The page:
A Discourse in Steel: A Tale of Egil and Nix is the second tale of these intriguing “heroes.” The first book, The Hammer and the Blade, introduced our world to Egil and Nix, and A Discourse in Steel makes their tale more epic. This time around, our erstwhile heroes having retired yet again, are wrapped up in a complex plot involving the most powerful thieves’ guild in town, two dear friends, and an ancient civilization. To solve their problems, they decide that kidnapping the leader of the thieves’ guild is a good idea, and high adventure ensues!
Paul S. Kemp is no rookie when it comes to writing, and the tales of Egil and Nix show just how accomplished he really is. This book has all the elements that fans of sword and sorcery should enjoy. Egil and Nix are a buddy team for the ages. The banter between Egil and Nix ebbs and flows like the tide; they have that wonderful bond that in many cases only siblings can know. It is this bond that really sets this pair apart. Few original ideas are out there, so rather than going out of his way to try to invent something new, Kemp takes one of the old standbys and does it really well.
Beyond the buddy story, A Discourse in Steel is chock full of the type of action that makes a reader curl his or her toes. Some sequences had me tense up, and I saw just the right amount of build up so the scenes never disappointed. In fact, this book doesn’t waste time on build up—Kemp jumps in feet first and keeps going until the end. There are some great fight scenes that were written so well I could “see” them. At times, reading this book felt like watching an action movie. Kemp’s descriptions of these action scenes and how the characters involved are reacting to them takes sections of this book to a new level of excellence.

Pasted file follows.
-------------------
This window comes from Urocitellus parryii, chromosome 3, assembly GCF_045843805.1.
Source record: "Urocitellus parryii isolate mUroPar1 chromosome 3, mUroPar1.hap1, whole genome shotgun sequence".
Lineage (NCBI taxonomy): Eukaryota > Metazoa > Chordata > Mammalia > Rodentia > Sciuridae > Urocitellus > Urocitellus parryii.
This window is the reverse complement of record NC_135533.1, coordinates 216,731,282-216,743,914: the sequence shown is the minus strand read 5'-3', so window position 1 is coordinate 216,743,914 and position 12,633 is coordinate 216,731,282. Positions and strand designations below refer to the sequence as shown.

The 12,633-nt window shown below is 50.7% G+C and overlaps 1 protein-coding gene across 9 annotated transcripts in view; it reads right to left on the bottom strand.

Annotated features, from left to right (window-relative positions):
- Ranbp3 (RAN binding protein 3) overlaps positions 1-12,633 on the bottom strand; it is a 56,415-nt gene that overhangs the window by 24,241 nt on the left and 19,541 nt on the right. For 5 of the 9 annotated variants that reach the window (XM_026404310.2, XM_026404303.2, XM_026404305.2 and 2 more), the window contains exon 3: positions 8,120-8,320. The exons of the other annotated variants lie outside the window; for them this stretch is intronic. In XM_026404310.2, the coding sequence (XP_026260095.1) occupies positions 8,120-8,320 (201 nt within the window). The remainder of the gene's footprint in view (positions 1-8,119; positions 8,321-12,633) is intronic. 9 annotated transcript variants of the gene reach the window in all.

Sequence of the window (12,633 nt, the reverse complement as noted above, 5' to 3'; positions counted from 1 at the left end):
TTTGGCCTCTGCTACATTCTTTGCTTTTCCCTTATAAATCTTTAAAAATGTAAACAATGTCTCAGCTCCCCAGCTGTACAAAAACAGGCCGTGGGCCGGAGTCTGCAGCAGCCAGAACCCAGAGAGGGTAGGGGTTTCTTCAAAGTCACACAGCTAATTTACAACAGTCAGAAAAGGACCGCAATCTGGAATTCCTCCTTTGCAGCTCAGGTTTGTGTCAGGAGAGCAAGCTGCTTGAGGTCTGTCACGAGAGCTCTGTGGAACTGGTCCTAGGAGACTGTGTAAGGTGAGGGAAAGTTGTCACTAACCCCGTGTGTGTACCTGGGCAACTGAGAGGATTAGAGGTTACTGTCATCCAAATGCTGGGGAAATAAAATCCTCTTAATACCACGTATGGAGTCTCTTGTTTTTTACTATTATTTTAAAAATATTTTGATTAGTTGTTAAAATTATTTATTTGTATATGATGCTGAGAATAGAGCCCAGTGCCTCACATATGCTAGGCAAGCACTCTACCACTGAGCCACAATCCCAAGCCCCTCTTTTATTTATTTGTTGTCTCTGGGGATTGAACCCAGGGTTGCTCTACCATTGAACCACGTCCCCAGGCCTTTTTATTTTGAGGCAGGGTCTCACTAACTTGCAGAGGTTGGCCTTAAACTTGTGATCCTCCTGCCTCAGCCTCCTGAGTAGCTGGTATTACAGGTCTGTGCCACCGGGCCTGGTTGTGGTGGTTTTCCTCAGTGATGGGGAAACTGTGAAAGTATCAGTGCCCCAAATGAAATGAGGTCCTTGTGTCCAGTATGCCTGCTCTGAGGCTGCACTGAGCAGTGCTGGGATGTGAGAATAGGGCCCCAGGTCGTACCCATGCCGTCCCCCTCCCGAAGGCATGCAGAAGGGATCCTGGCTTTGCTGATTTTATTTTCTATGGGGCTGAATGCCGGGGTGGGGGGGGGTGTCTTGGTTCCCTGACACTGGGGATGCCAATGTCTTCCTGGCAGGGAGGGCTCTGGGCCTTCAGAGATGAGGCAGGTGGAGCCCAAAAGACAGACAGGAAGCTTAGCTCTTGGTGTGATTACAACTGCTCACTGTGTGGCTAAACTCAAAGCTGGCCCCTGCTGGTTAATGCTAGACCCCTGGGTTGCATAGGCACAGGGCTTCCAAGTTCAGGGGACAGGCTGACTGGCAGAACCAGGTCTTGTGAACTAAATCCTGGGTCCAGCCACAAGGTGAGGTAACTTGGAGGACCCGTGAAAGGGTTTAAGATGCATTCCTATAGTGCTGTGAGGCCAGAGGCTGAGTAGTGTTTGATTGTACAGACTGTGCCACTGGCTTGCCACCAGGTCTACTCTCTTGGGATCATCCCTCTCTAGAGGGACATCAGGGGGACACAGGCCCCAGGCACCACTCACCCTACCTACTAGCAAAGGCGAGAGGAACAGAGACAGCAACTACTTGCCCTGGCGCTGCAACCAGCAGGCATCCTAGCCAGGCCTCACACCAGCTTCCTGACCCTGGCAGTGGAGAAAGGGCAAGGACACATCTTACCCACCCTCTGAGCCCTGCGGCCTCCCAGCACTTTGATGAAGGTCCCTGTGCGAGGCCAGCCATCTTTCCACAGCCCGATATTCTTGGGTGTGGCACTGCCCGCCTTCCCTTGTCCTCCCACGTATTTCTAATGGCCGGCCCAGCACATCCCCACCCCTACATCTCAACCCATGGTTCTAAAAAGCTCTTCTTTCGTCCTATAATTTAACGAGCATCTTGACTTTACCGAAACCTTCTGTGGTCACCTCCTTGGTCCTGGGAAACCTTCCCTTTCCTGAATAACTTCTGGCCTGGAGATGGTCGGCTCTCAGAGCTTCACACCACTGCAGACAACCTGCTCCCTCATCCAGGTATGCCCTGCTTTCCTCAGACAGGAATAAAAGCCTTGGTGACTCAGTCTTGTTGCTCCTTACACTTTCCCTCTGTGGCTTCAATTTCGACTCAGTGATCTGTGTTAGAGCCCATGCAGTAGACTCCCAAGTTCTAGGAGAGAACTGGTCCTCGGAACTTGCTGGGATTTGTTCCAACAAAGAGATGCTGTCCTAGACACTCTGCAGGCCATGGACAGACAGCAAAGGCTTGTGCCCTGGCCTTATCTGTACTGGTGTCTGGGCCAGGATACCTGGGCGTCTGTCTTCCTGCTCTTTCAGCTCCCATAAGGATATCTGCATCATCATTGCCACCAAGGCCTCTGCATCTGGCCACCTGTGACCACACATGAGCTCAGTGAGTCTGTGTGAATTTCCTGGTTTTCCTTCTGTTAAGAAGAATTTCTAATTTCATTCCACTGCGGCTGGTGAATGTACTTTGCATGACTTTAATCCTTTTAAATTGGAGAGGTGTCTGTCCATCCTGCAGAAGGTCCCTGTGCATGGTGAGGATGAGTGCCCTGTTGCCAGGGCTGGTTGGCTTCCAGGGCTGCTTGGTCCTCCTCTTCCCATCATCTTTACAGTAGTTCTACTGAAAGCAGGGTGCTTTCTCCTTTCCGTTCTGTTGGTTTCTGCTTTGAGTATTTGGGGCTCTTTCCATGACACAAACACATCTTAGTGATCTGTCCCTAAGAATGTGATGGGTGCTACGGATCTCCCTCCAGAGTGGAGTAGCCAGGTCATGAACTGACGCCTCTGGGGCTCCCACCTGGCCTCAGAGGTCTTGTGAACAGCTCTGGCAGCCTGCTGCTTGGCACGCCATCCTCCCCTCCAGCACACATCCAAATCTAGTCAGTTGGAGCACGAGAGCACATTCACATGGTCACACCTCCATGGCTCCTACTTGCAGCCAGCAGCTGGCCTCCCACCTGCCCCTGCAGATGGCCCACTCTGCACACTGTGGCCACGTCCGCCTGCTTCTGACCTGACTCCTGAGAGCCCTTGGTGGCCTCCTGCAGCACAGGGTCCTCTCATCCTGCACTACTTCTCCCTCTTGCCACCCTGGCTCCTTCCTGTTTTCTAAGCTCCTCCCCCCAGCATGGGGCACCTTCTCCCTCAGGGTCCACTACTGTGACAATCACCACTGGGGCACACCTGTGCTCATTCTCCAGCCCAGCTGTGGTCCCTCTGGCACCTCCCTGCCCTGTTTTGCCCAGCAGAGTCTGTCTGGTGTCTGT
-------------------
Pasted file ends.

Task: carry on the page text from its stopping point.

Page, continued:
A Discourse in Steel shows the sophomore blues that many second stories suffer from with two words: “fak” and “shite.” Kemp watered down his normally witty and clever writing style with these two lazy faux cuss words. Fak, or a variation thereof, appeared over 204 times while the reader is covered with “shite” around 93 times. In a book that weighs in at 352 pages, this is pitiful, especially for an author such as Kemp. I have no problem with cussing. When done right, it can be elevated to an art form, but the combination of faux cuss words and gross overuse became a distraction. By the end of this book, I cringed every time I saw one of these words. Egil and Nix are not nobility, and I understand that they would use colorful language, but this overuse got to the point where it seemed like Kemp would throw in a fak or shite rather than take a few minutes to employ his considerable wordsmithing skills to come up with a clever insult or turn of phrase.
Even with a huge steaming pile of fak and shite to wade through, this book still ends up coming out smelling like roses. The characters are deep and fun to get to know, the story is interesting, and the action is top shelf. I eagerly await the next novel in the Tales of Egil and Nix, and I hope that Kemp will man up and be as clever in his use of language as he is in writing characters and action sequences.